Common Summertime Rashes: How to avoid and treat them

Poison ivy and poison oak, heat rashes and sunburn, swimmer’s itch, and bug bites.

Many people love hiking, camping, and swimming in the summer, but too much fun in the sun – or woods – can lead to itchy rashes and painful bug bites.

Between mosquitoes, biting black flies, spiders, and ticks, you may be tempted to cover up from head to toe or simply stay indoors. If you prefer the beach or a lake, you may come home and discover rashes caused by excessive sun and swimmer’s itch.

Some summertime rashes go away in a day or two with the aid of over-the-counter treatments, but some may need to be treated by a dermatologist. You don’t have to let the bugs win or the sun make you sick.

Follow a few preventative sun and skincare tips to avoid and treat common summer rashes while still enjoying the outdoors.


You should wear sunscreen year-round, but it goes without saying if you’re planning a trip to the beach, pool, or lake. It’s better to prevent sunburn than deal with days of red, hot skin that can blister or make you feel ill.

  • Always wear a broad-spectrum SPF 30 or higher sunscreen that protects against UVB and UVA rays.
  • Try to apply sunscreen before you put on your swimsuit or clothes and remember to cover your hands, neck, feet, forehead, skin folds, and areas around your swimsuit.
  • If you’re active, use a sunscreen that’s waterproof and sweatproof, and we recommend for everyone that you reapply every two hours.
  • Wear SPF clothing, sunglasses, a broad-brimmed hat, or sit under an umbrella or shade tent.
  • Apply aloe vera gel and after-sun lotion to help soothe red skin and prevent peeling.
  • In case of sunburn, apply a cold, damp washcloth for 10-15 minutes a few times daily.
  • Take baths or showers in cool water to relieve pain and stay out of the sun.
  • Apply moisturizer or hydrocortisone cream as needed. Avoid creams that contain petroleum, benzocaine, or lidocaine, which can irritate your skin.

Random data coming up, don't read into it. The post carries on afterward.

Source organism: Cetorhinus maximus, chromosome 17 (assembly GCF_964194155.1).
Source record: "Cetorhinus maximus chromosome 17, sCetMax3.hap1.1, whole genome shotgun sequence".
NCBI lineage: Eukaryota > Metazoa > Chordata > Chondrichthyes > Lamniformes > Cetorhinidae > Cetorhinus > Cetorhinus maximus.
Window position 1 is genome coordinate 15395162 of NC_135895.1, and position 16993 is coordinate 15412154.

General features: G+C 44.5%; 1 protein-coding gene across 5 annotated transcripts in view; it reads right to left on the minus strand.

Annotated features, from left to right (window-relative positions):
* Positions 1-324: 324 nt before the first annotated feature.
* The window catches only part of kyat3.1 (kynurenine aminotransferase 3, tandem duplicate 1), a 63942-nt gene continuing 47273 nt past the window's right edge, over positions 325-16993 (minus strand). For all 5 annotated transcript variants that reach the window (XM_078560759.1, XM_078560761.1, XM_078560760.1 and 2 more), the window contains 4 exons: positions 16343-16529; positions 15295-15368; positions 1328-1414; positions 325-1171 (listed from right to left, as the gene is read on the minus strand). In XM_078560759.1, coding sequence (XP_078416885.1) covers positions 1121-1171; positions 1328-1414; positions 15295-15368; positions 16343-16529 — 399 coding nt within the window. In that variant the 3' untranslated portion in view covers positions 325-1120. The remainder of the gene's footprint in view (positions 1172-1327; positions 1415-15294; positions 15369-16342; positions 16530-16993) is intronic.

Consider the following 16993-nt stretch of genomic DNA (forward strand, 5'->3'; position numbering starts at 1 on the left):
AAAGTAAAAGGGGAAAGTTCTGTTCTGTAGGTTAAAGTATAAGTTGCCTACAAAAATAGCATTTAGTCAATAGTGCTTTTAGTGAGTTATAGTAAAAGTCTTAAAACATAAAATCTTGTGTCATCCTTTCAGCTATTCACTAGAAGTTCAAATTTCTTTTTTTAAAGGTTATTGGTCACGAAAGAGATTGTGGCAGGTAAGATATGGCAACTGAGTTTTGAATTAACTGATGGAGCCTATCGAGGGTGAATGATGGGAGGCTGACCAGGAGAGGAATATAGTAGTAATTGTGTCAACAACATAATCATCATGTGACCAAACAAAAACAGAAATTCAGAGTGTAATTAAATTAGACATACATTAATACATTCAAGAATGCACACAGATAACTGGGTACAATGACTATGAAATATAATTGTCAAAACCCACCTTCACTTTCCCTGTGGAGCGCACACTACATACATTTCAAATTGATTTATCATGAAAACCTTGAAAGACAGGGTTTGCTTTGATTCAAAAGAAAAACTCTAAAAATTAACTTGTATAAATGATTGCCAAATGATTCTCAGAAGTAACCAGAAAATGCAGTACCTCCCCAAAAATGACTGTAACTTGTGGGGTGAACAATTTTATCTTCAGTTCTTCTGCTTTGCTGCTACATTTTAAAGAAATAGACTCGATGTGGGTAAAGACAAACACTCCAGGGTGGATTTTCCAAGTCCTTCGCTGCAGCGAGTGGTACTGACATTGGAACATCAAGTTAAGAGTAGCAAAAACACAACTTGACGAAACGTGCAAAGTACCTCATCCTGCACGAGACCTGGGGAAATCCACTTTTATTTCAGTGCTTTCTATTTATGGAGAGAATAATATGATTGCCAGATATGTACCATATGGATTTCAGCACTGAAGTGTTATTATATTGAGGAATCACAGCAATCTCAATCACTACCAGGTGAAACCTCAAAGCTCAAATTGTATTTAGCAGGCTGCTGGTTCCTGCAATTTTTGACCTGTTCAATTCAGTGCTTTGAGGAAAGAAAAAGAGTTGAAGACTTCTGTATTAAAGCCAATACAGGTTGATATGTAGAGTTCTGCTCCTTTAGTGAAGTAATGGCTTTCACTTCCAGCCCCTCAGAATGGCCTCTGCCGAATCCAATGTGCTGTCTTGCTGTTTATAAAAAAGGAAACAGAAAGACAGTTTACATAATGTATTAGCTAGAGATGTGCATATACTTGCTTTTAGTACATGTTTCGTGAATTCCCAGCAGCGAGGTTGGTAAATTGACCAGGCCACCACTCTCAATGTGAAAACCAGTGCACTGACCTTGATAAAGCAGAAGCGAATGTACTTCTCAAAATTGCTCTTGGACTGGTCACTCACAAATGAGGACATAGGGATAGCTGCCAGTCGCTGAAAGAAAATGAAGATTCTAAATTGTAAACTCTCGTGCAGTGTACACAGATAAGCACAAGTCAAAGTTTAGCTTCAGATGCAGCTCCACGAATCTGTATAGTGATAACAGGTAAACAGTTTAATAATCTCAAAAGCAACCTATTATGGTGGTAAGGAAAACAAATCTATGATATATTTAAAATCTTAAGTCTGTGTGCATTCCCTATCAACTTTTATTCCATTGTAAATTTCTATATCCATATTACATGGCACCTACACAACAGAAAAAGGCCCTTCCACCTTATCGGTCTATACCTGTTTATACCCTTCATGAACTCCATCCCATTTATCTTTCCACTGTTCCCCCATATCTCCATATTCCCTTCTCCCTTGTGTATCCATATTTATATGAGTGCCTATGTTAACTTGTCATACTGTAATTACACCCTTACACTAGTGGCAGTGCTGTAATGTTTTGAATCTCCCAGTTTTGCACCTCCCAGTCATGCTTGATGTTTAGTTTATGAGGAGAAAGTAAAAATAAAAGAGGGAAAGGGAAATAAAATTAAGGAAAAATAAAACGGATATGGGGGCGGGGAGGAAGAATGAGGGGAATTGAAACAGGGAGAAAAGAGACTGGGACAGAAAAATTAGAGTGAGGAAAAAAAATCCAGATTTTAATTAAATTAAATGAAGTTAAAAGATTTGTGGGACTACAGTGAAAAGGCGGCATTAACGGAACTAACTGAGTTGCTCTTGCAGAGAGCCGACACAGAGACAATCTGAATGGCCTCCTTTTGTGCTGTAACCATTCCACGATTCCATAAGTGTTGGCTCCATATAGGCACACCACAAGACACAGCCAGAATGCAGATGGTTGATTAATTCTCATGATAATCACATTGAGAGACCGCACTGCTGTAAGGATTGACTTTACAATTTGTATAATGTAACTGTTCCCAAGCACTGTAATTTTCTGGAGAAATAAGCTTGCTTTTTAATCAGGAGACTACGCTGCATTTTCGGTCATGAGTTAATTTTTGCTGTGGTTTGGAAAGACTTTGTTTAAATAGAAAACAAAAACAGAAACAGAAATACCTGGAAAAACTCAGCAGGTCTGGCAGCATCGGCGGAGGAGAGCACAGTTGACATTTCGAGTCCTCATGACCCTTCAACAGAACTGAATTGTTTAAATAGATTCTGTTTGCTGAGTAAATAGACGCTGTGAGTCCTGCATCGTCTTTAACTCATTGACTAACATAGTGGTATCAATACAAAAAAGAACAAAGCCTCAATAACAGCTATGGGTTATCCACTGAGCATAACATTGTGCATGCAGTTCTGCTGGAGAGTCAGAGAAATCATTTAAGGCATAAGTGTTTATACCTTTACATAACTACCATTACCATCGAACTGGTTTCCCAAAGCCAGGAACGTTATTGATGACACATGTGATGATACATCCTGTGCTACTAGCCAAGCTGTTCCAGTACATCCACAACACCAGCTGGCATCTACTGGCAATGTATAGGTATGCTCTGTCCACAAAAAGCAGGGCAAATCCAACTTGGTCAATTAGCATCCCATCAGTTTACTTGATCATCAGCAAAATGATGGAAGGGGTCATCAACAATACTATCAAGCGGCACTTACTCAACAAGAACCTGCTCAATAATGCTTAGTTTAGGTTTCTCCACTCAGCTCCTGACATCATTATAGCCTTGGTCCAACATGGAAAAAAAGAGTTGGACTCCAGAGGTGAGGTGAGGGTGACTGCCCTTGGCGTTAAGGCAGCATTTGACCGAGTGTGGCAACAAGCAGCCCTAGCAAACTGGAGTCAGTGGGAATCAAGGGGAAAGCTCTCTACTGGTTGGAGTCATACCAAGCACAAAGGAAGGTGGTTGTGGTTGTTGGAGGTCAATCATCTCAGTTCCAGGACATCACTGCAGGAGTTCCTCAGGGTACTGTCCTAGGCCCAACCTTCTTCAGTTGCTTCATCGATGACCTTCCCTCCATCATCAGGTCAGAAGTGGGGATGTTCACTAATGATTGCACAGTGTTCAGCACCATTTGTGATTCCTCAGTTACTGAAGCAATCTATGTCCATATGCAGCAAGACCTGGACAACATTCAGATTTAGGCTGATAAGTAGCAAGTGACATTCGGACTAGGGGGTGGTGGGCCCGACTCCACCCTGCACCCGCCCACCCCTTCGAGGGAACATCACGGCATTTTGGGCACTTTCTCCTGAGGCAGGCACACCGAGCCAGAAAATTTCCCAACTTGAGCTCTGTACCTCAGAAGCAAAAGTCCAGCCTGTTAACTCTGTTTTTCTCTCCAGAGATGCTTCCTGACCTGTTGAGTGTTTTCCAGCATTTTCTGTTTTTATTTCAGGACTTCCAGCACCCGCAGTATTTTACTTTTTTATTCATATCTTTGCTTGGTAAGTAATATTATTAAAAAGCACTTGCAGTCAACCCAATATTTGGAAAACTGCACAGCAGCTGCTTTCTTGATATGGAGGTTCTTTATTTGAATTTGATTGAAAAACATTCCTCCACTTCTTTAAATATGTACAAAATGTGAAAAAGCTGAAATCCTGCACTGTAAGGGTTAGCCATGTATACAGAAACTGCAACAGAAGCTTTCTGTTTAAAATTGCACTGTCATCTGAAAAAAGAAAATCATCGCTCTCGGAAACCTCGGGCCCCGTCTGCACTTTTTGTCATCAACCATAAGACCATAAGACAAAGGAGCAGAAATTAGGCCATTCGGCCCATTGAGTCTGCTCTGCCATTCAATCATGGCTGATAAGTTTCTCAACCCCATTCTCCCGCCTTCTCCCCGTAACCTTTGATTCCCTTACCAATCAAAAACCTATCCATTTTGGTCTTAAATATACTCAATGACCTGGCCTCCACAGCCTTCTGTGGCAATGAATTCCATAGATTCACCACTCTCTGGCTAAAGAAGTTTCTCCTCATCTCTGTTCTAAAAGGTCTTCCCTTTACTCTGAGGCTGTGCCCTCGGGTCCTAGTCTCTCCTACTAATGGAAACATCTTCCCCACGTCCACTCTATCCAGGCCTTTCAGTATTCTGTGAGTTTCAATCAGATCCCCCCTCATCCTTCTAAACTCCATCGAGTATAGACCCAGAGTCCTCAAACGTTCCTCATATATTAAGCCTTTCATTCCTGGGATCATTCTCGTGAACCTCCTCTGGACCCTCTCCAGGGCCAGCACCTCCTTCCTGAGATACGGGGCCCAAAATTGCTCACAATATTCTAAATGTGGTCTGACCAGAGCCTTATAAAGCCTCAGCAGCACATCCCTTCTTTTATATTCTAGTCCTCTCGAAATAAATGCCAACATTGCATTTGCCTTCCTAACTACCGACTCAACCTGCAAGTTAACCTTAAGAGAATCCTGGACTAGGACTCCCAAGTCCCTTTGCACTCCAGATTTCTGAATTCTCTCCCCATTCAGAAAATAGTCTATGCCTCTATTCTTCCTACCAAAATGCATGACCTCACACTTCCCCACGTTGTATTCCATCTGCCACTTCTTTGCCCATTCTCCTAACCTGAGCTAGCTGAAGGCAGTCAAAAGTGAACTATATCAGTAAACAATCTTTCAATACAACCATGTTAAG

• If your skin starts to blister or you feel sick or vomit, seek medical advice.

Heat rashes

A heat rash can be painful and itchy. You may notice tiny, raised bumps or red, irritated patches of skin. It usually occurs when you get overheated and your sweat glands become blocked due to excessive sweating. Heat rashes are more common in hot, humid climates.

  • Wear lightweight, moisture-wicking, or loose-fitting clothes made of cotton.
  • Remember to stay hydrated with water or sports drinks and take breaks during activities.
  • Try to exercise, mow the lawn, or do outdoor activities during the coolest parts of the day when possible.
  • At home, keep your skin cool using fans and air conditioning.
  • Take cool showers then let your skin air-dry instead of toweling off. You can add some Epsom salt or oatmeal to a cool bath or make a paste with oatmeal and water to help reduce itching and inflammation.
  • Apply aloe vera gel, calamine lotion, or cool compresses to soothe itchy, irritated skin.
  • Use antihistamines or hydrocortisone cream as needed to relieve itching.
  • Don’t scratch your rash to prevent more irritation or possible infection.

There are many causes of hives, including stress, allergens, extreme weather, excessive sun, and environmental triggers. It may take some detective work, or a trip to the doctor, to figure out the true cause of your hives.

Poison ivy and poison oak rashes